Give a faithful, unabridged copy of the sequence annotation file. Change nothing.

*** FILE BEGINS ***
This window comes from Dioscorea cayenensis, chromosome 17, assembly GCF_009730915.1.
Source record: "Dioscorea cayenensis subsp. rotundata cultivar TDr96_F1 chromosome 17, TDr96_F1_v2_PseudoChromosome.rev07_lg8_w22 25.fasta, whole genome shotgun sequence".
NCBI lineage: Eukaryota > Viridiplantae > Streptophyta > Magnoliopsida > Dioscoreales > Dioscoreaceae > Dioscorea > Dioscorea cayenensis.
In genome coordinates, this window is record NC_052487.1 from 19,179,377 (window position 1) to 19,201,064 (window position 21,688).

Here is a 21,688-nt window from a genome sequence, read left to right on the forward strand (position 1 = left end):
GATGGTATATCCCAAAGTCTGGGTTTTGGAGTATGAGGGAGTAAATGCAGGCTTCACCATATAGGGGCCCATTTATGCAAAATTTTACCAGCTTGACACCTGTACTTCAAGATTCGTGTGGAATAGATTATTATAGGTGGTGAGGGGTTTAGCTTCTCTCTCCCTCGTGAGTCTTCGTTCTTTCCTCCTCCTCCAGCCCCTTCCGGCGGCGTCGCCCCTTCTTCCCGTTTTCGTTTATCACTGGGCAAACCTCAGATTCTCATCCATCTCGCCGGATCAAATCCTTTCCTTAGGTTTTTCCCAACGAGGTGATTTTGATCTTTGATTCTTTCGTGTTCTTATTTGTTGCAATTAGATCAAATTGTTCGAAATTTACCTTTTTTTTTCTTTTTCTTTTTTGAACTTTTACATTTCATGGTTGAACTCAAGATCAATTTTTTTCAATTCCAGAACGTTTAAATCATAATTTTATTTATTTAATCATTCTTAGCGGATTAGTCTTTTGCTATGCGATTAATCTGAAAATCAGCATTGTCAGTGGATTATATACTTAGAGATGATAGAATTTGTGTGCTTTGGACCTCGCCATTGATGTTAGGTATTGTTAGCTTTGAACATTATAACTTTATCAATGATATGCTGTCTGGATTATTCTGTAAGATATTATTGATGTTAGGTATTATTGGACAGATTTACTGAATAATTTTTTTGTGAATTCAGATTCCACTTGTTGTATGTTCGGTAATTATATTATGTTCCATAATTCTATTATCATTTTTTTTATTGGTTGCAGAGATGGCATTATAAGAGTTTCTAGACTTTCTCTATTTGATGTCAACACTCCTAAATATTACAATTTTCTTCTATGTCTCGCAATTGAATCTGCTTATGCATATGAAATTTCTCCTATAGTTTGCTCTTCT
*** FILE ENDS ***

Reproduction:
This window comes from Dioscorea cayenensis, chromosome 17, assembly GCF_009730915.1.
Source record: "Dioscorea cayenensis subsp. rotundata cultivar TDr96_F1 chromosome 17, TDr96_F1_v2_PseudoChromosome.rev07_lg8_w22 25.fasta, whole genome shotgun sequence".
NCBI lineage: Eukaryota > Viridiplantae > Streptophyta > Magnoliopsida > Dioscoreales > Dioscoreaceae > Dioscorea > Dioscorea cayenensis.
In genome coordinates, this window is record NC_052487.1 from 19,179,377 (window position 1) to 19,201,064 (window position 21,688).

Here is a 21,688-nt window from a genome sequence, read left to right on the forward strand (position 1 = left end):
GATGGTATATCCCAAAGTCTGGGTTTTGGAGTATGAGGGAGTAAATGCAGGCTTCACCATATAGGGGCCCATTTATGCAAAATTTTACCAGCTTGACACCTGTACTTCAAGATTCGTGTGGAATAGATTATTATAGGTGGTGAGGGGTTTAGCTTCTCTCTCCCTCGTGAGTCTTCGTTCTTTCCTCCTCCTCCAGCCCCTTCCGGCGGCGTCGCCCCTTCTTCCCGTTTTCGTTTATCACTGGGCAAACCTCAGATTCTCATCCATCTCGCCGGATCAAATCCTTTCCTTAGGTTTTTCCCAACGAGGTGATTTTGATCTTTGATTCTTTCGTGTTCTTATTTGTTGCAATTAGATCAAATTGTTCGAAATTTACCTTTTTTTTTCTTTTTCTTTTTTGAACTTTTACATTTCATGGTTGAACTCAAGATCAATTTTTTTCAATTCCAGAACGTTTAAATCATAATTTTATTTATTTAATCATTCTTAGCGGATTAGTCTTTTGCTATGCGATTAATCTGAAAATCAGCATTGTCAGTGGATTATATACTTAGAGATGATAGAATTTGTGTGCTTTGGACCTCGCCATTGATGTTAGGTATTGTTAGCTTTGAACATTATAACTTTATCAATGATATGCTGTCTGGATTATTCTGTAAGATATTATTGATGTTAGGTATTATTGGACAGATTTACTGAATAATTTTTTTGTGAATTCAGATTCCACTTGTTGTATGTTCGGTAATTATATTATGTTCCATAATTCTATTATCATTTTTTTTATTGGTTGCAGAGATGGCATTATAAGAGTTTCTAGACTTTCTCTATTTGATGTCAACACTCCTAAATATTACAATTTTCTTCTATGTCTCGCAATTGAATCTGCTTATGCATATGAAATTTCTCCTATAGTTTGCTCTTCT